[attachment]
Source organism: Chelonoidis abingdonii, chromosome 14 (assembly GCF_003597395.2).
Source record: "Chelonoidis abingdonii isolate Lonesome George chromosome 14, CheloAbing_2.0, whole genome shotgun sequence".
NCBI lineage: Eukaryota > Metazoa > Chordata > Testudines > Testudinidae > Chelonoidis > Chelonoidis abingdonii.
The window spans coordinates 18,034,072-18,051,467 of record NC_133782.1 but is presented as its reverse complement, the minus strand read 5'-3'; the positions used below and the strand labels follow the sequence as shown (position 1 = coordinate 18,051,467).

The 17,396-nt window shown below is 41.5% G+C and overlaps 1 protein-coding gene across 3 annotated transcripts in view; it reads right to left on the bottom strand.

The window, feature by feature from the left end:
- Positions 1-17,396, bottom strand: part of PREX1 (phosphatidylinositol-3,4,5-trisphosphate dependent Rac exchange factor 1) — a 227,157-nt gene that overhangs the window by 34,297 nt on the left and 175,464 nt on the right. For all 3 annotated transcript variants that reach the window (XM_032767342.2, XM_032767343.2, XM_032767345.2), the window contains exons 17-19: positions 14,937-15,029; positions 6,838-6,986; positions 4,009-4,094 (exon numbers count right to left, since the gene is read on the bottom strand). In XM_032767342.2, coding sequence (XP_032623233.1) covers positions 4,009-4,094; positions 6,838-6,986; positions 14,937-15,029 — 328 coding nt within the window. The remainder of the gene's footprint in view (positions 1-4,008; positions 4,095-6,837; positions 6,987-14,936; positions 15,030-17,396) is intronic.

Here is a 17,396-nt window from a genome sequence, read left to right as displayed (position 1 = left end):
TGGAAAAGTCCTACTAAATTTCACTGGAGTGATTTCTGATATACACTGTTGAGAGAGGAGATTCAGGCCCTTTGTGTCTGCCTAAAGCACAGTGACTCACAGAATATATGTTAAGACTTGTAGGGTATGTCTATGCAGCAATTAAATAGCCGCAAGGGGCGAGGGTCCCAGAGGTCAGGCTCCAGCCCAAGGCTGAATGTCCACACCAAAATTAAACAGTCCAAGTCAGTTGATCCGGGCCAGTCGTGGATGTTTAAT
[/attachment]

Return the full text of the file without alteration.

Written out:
Source organism: Chelonoidis abingdonii, chromosome 14 (assembly GCF_003597395.2).
Source record: "Chelonoidis abingdonii isolate Lonesome George chromosome 14, CheloAbing_2.0, whole genome shotgun sequence".
NCBI lineage: Eukaryota > Metazoa > Chordata > Testudines > Testudinidae > Chelonoidis > Chelonoidis abingdonii.
The window spans coordinates 18,034,072-18,051,467 of record NC_133782.1 but is presented as its reverse complement, the minus strand read 5'-3'; the positions used below and the strand labels follow the sequence as shown (position 1 = coordinate 18,051,467).

The 17,396-nt window shown below is 41.5% G+C and overlaps 1 protein-coding gene across 3 annotated transcripts in view; it reads right to left on the bottom strand.

The window, feature by feature from the left end:
- Positions 1-17,396, bottom strand: part of PREX1 (phosphatidylinositol-3,4,5-trisphosphate dependent Rac exchange factor 1) — a 227,157-nt gene that overhangs the window by 34,297 nt on the left and 175,464 nt on the right. For all 3 annotated transcript variants that reach the window (XM_032767342.2, XM_032767343.2, XM_032767345.2), the window contains exons 17-19: positions 14,937-15,029; positions 6,838-6,986; positions 4,009-4,094 (exon numbers count right to left, since the gene is read on the bottom strand). In XM_032767342.2, coding sequence (XP_032623233.1) covers positions 4,009-4,094; positions 6,838-6,986; positions 14,937-15,029 — 328 coding nt within the window. The remainder of the gene's footprint in view (positions 1-4,008; positions 4,095-6,837; positions 6,987-14,936; positions 15,030-17,396) is intronic.

Here is a 17,396-nt window from a genome sequence, read left to right as displayed (position 1 = left end):
TGGAAAAGTCCTACTAAATTTCACTGGAGTGATTTCTGATATACACTGTTGAGAGAGGAGATTCAGGCCCTTTGTGTCTGCCTAAAGCACAGTGACTCACAGAATATATGTTAAGACTTGTAGGGTATGTCTATGCAGCAATTAAATAGCCGCAAGGGGCGAGGGTCCCAGAGGTCAGGCTCCAGCCCAAGGCTGAATGTCCACACCAAAATTAAACAGTCCAAGTCAGTTGATCCGGGCCAGTCGTGGATGTTTAAT